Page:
Formartine United 7 : Keith 1
Colin Keenan viewed the action:
Every once in a while a football team brings off just about everything it tries and all the disparate parts of the team suddenly come together to produce a memorable performance where everything clicks sublimely into place. It was Keith’s misfortune to meet Formartine on such a night. They are a young side, fairly well organised and on the limited number of occasions that they were allowed the space in which to do so, they put the ball about with some shape and decent enough purpose. Formartine however set and maintained a blistering pace that left Keith trailing in their wake and unable apart from a wee spell in the first half and the odd moment in the second, to contain.
Before a minute had elapsed, Formartine were in their faces; before ten had gone they had them by the short and curlies and were a goal to the good. In the first minute a very crisp break down the right side, initiated by Munro saw Dingwall and Madle piling in at the back post as the ball whizzed past an inch ahead of them. The move was good but the timing just a tad out. It was clear that the timing and rhythm were improving with every wave of attack – and there were plenty of them. Three minutes later Madle bursting through the inside right channel was brought down by Milne a yard or two shy of the right corner of the box. A thunderous free kick by McKeown was smothered by keeper Bell who managed just to get the sting off the ball before flopping onto it. Although Keith made the occasional foray into Formartine territory, even this early in the game, it was clear that Formartine were both in the mood and on song and that goals would come.
The first arrived in the 8th minute in the form of a very assured finish from Marek Madle. The North Lodgers maintained their pressure knocking the ball around at pace and with devastating accuracy. McKay, preferred to Keith, and making his first Formartine start in 3 years was a joy to behold – he has shed weight and his old pace and vigour have returned to allow him to play an outstanding role up front – holding the ball and bringing other forwards into play, leading the line with aplomb. A spell of Formartine pressure down the right driven largely by McKeown and Napier produced a throw- in about level with the front of the box. McKeown hefted it into the mix for the ball to be played by McVitie across to Madel who spun round to drive the ball home from near the back post.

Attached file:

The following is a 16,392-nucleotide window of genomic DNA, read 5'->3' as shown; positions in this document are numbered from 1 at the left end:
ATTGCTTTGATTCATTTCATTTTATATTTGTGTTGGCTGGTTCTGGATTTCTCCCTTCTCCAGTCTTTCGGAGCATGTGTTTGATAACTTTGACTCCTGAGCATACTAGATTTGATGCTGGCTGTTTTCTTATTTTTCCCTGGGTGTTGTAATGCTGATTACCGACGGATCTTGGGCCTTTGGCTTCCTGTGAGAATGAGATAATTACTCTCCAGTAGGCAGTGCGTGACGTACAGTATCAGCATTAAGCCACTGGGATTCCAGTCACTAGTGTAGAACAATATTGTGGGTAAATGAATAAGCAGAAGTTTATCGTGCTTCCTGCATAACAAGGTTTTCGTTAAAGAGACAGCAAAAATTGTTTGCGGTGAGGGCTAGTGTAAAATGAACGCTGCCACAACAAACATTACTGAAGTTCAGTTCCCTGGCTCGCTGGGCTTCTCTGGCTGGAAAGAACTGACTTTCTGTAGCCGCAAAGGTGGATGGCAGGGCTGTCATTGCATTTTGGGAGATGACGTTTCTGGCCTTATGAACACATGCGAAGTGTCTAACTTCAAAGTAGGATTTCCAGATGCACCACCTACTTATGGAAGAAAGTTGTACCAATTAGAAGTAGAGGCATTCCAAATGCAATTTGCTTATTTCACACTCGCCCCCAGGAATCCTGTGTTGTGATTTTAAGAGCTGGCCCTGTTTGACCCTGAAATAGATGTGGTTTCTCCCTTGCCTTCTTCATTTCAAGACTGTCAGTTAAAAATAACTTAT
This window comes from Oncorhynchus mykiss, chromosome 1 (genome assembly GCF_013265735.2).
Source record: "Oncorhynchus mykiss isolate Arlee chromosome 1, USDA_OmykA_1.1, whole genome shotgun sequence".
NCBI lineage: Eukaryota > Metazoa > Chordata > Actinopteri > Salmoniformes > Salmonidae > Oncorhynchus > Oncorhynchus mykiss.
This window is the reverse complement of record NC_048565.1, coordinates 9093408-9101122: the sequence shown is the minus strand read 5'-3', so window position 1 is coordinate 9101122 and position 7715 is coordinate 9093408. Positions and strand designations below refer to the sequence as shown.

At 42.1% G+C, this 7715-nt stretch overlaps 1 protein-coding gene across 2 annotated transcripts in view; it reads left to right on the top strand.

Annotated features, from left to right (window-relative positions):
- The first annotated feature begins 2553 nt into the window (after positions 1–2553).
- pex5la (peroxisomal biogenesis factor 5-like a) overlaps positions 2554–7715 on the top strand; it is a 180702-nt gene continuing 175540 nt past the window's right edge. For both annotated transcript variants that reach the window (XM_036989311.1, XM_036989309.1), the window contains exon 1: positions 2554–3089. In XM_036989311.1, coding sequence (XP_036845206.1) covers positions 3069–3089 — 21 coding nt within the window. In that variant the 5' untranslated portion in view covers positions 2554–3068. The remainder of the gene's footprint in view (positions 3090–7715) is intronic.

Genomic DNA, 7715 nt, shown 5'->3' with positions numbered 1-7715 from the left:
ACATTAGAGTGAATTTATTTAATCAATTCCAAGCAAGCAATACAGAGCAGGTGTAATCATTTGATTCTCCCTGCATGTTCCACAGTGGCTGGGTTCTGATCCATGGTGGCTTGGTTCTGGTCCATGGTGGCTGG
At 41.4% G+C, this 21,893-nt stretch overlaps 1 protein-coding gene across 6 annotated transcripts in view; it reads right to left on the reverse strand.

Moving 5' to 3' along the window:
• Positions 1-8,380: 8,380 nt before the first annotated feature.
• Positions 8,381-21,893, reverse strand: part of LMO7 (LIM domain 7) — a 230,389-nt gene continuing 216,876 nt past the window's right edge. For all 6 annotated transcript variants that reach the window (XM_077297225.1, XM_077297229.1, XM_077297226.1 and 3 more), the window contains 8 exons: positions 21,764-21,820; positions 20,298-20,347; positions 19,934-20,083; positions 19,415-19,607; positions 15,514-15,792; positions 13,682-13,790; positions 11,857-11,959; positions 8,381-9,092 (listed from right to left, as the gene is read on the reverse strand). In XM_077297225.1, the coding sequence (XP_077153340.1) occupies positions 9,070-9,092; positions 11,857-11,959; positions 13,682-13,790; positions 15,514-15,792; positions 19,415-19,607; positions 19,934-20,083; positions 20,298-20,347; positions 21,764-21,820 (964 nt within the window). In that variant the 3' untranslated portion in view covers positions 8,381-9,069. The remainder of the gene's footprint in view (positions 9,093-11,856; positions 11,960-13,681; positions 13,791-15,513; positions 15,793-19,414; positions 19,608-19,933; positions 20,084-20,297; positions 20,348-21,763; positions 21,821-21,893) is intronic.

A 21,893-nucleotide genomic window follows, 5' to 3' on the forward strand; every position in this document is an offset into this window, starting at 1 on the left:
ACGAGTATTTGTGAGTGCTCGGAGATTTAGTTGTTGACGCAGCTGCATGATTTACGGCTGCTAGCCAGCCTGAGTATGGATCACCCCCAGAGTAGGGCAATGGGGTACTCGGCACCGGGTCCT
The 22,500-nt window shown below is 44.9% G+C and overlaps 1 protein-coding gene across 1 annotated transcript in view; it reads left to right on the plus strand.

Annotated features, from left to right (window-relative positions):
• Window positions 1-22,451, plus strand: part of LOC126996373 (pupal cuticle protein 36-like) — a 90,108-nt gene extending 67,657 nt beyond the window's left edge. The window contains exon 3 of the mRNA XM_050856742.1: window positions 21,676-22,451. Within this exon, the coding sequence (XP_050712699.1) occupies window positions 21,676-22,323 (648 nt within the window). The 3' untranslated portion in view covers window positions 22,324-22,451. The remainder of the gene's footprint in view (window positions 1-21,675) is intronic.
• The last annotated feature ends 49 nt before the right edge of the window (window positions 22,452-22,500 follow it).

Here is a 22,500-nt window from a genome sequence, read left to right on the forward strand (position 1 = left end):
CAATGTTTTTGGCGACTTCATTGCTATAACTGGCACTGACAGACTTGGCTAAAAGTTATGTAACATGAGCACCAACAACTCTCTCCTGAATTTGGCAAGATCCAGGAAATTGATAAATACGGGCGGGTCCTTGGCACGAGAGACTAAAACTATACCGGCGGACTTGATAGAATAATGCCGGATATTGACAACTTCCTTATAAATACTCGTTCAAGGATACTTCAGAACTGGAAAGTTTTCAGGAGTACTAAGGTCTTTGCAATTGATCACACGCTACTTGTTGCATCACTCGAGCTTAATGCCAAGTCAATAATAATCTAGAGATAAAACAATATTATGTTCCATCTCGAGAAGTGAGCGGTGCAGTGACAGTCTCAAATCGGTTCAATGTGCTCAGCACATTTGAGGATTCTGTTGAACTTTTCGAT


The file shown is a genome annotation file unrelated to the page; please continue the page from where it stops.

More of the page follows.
The second goal came from Callum Dingwall who normally comes off the bench to play up front in the latter stages of games. On from the start he revelled in his deeper lying position and because of MacKay’s capacity to hold the ball and orchestrate things up front he got the service he needed to emerge as a significant predator. In the 14th minute, Hay started the move from the back and Munro and McVitie developed it by moving the ball slickly down the inside left channel before feeding it in to the young local loon who turned slickly to make himself the space to clip the ball neatly past the keeper for number two.
Keith were clinging on rather desperately to the super slick and blisteringly fast Formartine passing game and gave themselves a glimmer of hope in the 19th minute. Collinson had a go from twenty yards but the ball was beaten away by Shearer. Keith maintained their impetus and MacDonald swung the ball left to right across the goal face where it bobbled about off a couple of heads on its way to somewhere near the back post where Massie managed to force himself between the keeper and his left upright to bundle the ball into the net.